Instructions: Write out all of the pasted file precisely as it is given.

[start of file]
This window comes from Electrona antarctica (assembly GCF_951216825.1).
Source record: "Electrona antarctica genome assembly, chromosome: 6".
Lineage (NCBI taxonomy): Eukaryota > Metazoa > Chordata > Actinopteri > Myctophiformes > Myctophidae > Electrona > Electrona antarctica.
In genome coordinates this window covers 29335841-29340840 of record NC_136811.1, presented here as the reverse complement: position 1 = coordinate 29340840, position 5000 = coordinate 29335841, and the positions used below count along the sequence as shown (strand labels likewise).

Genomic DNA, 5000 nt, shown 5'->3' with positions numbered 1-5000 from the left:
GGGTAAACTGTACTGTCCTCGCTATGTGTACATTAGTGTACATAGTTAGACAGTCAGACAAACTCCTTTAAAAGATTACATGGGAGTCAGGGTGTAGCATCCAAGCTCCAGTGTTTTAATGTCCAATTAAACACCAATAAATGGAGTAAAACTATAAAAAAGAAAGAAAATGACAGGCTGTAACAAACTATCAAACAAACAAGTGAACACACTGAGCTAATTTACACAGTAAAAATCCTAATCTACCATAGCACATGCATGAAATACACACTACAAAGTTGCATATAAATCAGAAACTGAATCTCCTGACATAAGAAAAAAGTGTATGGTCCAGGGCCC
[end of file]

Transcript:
This window comes from Electrona antarctica (assembly GCF_951216825.1).
Source record: "Electrona antarctica genome assembly, chromosome: 6".
Lineage (NCBI taxonomy): Eukaryota > Metazoa > Chordata > Actinopteri > Myctophiformes > Myctophidae > Electrona > Electrona antarctica.
In genome coordinates this window covers 29335841-29340840 of record NC_136811.1, presented here as the reverse complement: position 1 = coordinate 29340840, position 5000 = coordinate 29335841, and the positions used below count along the sequence as shown (strand labels likewise).

Genomic DNA, 5000 nt, shown 5'->3' with positions numbered 1-5000 from the left:
GGGTAAACTGTACTGTCCTCGCTATGTGTACATTAGTGTACATAGTTAGACAGTCAGACAAACTCCTTTAAAAGATTACATGGGAGTCAGGGTGTAGCATCCAAGCTCCAGTGTTTTAATGTCCAATTAAACACCAATAAATGGAGTAAAACTATAAAAAAGAAAGAAAATGACAGGCTGTAACAAACTATCAAACAAACAAGTGAACACACTGAGCTAATTTACACAGTAAAAATCCTAATCTACCATAGCACATGCATGAAATACACACTACAAAGTTGCATATAAATCAGAAACTGAATCTCCTGACATAAGAAAAAAGTGTATGGTCCAGGGCCC